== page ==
Webster Geneva Faculty Visit Historic Swiss Fort Dailly

| December 19, 2012
Webster University faculty visit Switzerland's Fort Dailly

While the main forts are no longer used, Fort Dailly is still the home of a training center of the Swiss armed forces.

Visiting professor and military historian Martin Van Creveld led a Webster University contingent to historic Fort Dailly on Dec. 6. Located in the Swiss Alps and guarding the entrance of the Rhone valley, near St. Maurice, the area has been a historic axis of invasions, from Hannibal’s army and elephants crossing into Italy, to Napoleon’s famous crossing of the St. Bernard pass.

With the creation of a Modern federal state in 1848, Switzerland started to erect considerable fortifications in the Alps, in the Western approaches of the Rhine valley (St. Maurice), in the Eastern approaches (Sargans) and, of course, at the heart of the Alpine massive (St. Gothard).

Webster University faculty visit Switzerland's Fort Dailly

Fort Dailly’ network of over 20 km of underground tunnels leads to shelters, command facilities, storage, machinery, even field hospitals.

The initial plans were laid in the mid 19th century, and construction started swiftly, as Northern Italy was at the time subject to incessant strife and invasions from rivals France and Austria. While the initial walls and artillery allowed to take the river and alpine passages under fire, the World Wars saw a considerable extension of the Swiss fortification efforts.

With the annexation of Austria by Germany in 1938, the declaration of war by Italy in 1940 and the fall of France that same year, Switzerland was no longer able to hope for any external assistance, in case of a German invasion.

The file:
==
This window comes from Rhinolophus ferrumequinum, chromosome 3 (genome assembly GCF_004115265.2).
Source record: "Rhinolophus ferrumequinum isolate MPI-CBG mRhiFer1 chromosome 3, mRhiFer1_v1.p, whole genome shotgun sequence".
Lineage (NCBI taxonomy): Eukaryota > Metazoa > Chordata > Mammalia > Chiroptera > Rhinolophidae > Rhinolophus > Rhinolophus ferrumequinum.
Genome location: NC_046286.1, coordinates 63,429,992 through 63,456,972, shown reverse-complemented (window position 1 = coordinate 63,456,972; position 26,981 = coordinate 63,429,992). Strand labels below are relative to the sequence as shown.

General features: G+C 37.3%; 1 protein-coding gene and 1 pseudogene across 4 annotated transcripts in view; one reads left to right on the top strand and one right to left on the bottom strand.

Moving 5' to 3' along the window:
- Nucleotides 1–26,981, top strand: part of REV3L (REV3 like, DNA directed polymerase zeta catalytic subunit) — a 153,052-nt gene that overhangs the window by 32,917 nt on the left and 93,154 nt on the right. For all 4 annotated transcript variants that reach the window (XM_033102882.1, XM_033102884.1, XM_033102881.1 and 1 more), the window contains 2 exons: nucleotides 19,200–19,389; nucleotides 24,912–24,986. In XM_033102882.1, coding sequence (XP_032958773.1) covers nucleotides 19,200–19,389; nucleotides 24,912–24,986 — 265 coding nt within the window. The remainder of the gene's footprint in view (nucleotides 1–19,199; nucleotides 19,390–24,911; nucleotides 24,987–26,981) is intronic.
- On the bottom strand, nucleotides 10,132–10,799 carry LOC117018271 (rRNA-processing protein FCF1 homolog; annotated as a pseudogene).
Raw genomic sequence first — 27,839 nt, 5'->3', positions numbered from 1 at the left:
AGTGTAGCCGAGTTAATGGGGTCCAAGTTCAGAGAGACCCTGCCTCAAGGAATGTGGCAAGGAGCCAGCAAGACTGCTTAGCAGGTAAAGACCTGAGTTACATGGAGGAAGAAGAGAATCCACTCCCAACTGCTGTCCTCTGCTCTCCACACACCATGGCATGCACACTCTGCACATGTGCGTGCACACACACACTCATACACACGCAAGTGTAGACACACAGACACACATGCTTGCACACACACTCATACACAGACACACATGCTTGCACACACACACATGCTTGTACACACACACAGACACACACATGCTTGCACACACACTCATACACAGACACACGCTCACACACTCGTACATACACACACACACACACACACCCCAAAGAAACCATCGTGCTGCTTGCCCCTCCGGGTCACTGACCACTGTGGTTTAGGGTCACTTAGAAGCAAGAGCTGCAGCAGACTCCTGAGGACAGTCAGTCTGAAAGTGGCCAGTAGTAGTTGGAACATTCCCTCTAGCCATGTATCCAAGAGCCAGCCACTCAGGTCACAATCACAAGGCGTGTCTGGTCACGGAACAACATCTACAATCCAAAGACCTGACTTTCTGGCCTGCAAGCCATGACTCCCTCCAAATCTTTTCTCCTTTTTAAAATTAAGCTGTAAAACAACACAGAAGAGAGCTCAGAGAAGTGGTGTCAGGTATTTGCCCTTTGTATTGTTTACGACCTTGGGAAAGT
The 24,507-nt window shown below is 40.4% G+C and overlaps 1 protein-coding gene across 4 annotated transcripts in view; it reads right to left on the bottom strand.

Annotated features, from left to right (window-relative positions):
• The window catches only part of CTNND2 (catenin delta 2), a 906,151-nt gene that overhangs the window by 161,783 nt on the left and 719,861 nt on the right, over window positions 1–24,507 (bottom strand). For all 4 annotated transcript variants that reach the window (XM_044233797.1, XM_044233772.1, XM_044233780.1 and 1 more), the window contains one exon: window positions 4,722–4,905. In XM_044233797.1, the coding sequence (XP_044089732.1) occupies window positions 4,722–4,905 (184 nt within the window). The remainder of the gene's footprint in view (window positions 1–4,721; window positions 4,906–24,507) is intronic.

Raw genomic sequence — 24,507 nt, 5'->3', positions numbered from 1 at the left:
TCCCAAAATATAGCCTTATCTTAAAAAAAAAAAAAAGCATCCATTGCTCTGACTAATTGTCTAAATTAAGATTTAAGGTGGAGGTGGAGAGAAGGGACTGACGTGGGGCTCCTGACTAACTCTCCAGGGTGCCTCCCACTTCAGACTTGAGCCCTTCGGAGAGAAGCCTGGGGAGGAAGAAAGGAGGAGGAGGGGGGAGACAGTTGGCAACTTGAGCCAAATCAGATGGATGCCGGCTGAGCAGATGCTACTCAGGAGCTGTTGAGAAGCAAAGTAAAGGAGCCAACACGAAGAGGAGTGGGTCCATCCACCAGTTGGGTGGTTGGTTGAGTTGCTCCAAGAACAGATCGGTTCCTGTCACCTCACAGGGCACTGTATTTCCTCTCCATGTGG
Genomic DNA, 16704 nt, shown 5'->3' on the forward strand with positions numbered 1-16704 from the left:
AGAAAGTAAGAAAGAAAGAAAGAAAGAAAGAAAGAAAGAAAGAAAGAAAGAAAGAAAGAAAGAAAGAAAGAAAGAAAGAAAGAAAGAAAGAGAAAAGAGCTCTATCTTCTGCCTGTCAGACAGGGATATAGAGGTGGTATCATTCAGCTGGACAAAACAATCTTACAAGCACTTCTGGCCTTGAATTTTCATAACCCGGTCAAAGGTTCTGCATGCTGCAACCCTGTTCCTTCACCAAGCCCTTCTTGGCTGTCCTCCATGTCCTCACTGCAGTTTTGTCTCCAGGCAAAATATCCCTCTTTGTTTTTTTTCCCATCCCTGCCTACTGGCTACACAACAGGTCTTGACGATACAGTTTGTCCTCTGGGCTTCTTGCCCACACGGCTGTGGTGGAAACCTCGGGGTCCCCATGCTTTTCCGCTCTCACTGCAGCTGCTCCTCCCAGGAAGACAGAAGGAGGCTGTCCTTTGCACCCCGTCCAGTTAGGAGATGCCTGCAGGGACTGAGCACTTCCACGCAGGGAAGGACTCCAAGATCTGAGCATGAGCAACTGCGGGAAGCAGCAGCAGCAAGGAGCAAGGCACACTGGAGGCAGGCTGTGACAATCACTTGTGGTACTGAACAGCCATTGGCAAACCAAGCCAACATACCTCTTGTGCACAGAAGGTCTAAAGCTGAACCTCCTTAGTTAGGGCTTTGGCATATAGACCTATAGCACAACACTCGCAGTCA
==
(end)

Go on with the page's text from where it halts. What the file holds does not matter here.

Unable to compete with the Axis’ numbers and technology, the Swiss General Guisan decided to concentrate all of the country’s armed defense in a “National Redoubt” in the heart of the Alps. The rest of the country –its urban centers, roads, factories- would be the object of a “scorched earth” delaying action, thereby defeating the purpose of an invasion. At the time, considerable work and effort went into digging kilometers of tunnels, arming bunkers and artillery forts. This infrastructure continued to be used, and modernized, until the mid 1990s.

Dailly is one of the three major Swiss fortification bastions. At the height of its service, over 2,000 soldiers were serving its many artillery and close-in defensive weapons, able to inflict considerable casualties to an invader marching from the Southern or Western borders. Over 20 km of underground tunnels and bunkers effectively shielded the garrison from even nuclear and chemical weapons.

Van Creveld was given a VIP tour, organized by Col. (GS) Christian Bühlmann and Lt. Col. (GS) Alexandre Vautravers – who is also head of the International Relations Department at Webster University’s campus in Geneva. Several members of the Webster faculty also took the opportunity to join the visit.

Webster University Geneva offers the following courses each spring: INTL 3800 on International Security, INTL 5550 War and Diplomacy, as well as INTL 5860 Peacekeeping and Conflict Resolution. These courses are connected to our yearly Security Forum – next year’s conference will be held on Feb. 8, 2013, on the theme of “Water and Security.”


Category: Faculty, Featured, International & U.S. Campuses, Military

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